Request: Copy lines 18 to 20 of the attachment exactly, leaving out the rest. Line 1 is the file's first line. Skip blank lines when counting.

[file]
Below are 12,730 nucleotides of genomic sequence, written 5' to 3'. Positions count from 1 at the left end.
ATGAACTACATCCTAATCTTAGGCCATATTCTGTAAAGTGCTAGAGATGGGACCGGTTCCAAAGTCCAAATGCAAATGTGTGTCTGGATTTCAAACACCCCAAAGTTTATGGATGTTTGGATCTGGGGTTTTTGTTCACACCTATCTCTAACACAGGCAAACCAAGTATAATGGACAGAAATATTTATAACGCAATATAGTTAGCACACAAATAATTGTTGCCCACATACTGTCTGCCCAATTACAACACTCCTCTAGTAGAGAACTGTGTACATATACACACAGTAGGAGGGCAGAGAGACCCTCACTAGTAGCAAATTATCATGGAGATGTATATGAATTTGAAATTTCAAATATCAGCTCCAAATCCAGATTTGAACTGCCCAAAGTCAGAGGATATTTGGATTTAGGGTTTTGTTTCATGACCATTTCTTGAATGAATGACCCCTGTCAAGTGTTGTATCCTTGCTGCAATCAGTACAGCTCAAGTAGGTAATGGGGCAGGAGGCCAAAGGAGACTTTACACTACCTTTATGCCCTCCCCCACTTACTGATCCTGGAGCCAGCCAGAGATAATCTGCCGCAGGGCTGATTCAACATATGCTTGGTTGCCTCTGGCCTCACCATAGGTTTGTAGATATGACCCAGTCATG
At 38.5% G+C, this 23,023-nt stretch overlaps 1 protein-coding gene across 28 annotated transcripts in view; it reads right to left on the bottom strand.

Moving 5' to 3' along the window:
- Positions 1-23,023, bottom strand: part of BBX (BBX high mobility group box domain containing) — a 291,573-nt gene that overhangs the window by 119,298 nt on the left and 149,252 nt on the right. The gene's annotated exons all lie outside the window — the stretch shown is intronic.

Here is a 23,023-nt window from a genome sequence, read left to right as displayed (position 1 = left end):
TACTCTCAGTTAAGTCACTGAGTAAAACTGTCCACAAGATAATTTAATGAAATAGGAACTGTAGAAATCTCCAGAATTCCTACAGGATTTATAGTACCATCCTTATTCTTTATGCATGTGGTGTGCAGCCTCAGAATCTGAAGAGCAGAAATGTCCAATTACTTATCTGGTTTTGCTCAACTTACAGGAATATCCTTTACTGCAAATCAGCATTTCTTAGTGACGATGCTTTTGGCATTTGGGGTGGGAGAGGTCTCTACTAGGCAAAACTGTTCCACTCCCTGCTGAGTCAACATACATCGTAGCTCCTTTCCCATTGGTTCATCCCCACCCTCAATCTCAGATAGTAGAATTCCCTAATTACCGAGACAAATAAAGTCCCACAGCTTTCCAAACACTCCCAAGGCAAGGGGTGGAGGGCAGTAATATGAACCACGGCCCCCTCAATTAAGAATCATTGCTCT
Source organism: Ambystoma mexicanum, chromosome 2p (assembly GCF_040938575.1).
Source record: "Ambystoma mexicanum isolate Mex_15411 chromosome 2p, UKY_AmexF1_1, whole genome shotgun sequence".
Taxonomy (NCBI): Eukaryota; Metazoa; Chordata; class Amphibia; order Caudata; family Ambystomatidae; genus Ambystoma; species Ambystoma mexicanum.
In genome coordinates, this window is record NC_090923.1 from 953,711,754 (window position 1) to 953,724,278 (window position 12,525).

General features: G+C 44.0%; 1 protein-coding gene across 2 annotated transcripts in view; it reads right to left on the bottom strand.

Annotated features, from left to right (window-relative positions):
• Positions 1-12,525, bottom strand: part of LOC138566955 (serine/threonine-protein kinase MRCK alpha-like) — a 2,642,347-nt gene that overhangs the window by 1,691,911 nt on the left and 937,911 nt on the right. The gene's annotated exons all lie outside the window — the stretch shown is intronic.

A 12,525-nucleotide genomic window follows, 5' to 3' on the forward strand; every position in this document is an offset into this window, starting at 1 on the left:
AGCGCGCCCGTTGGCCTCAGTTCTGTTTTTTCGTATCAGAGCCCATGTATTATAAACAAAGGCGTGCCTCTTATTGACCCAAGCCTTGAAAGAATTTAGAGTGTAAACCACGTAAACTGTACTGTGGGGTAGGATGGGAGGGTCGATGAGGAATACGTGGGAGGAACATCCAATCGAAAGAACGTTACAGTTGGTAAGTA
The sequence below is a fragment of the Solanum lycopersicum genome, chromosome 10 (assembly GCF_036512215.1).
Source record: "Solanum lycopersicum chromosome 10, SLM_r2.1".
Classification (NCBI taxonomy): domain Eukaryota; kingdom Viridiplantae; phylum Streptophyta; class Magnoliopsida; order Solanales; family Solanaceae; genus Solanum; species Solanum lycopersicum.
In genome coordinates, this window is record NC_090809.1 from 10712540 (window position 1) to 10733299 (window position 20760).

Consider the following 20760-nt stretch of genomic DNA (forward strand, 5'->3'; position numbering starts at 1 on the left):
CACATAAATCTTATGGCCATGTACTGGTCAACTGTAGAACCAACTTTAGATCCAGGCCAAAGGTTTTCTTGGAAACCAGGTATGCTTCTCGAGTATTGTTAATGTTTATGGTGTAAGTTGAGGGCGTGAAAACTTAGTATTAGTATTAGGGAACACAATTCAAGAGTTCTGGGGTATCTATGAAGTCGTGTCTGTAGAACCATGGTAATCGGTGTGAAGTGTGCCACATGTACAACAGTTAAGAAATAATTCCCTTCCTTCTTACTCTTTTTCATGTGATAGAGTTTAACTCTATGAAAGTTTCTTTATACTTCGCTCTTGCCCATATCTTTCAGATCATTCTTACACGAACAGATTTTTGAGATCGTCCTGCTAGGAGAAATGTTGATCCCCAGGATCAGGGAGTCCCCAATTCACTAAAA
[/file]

Source record: "Solanum lycopersicum chromosome 10, SLM_r2.1".
Classification (NCBI taxonomy): domain Eukaryota; kingdom Viridiplantae; phylum Streptophyta; class Magnoliopsida; order Solanales; family Solanaceae; genus Solanum; species Solanum lycopersicum.
In genome coordinates, this window is record NC_090809.1 from 10712540 (window position 1) to 10733299 (window position 20760).